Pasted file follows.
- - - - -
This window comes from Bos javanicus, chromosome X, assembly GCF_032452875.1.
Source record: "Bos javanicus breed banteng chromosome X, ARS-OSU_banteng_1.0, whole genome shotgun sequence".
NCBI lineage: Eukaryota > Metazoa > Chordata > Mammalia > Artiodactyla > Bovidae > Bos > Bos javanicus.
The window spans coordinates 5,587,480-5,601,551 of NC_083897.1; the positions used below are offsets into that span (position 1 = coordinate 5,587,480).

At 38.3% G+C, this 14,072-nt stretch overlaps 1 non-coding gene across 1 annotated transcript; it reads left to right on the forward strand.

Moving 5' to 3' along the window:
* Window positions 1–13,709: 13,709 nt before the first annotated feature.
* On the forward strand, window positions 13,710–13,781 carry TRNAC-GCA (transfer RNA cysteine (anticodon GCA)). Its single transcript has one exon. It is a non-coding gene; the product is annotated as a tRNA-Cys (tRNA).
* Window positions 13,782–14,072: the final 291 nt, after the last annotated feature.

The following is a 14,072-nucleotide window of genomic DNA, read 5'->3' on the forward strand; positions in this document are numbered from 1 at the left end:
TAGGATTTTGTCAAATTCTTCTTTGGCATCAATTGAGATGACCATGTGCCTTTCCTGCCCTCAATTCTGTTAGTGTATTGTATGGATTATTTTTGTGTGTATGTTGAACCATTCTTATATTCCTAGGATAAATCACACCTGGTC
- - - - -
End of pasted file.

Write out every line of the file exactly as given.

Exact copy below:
This window comes from Bos javanicus, chromosome X, assembly GCF_032452875.1.
Source record: "Bos javanicus breed banteng chromosome X, ARS-OSU_banteng_1.0, whole genome shotgun sequence".
NCBI lineage: Eukaryota > Metazoa > Chordata > Mammalia > Artiodactyla > Bovidae > Bos > Bos javanicus.
The window spans coordinates 5,587,480-5,601,551 of NC_083897.1; the positions used below are offsets into that span (position 1 = coordinate 5,587,480).

At 38.3% G+C, this 14,072-nt stretch overlaps 1 non-coding gene across 1 annotated transcript; it reads left to right on the forward strand.

Moving 5' to 3' along the window:
* Window positions 1–13,709: 13,709 nt before the first annotated feature.
* On the forward strand, window positions 13,710–13,781 carry TRNAC-GCA (transfer RNA cysteine (anticodon GCA)). Its single transcript has one exon. It is a non-coding gene; the product is annotated as a tRNA-Cys (tRNA).
* Window positions 13,782–14,072: the final 291 nt, after the last annotated feature.

The following is a 14,072-nucleotide window of genomic DNA, read 5'->3' on the forward strand; positions in this document are numbered from 1 at the left end:
TAGGATTTTGTCAAATTCTTCTTTGGCATCAATTGAGATGACCATGTGCCTTTCCTGCCCTCAATTCTGTTAGTGTATTGTATGGATTATTTTTGTGTGTATGTTGAACCATTCTTATATTCCTAGGATAAATCACACCTGGTC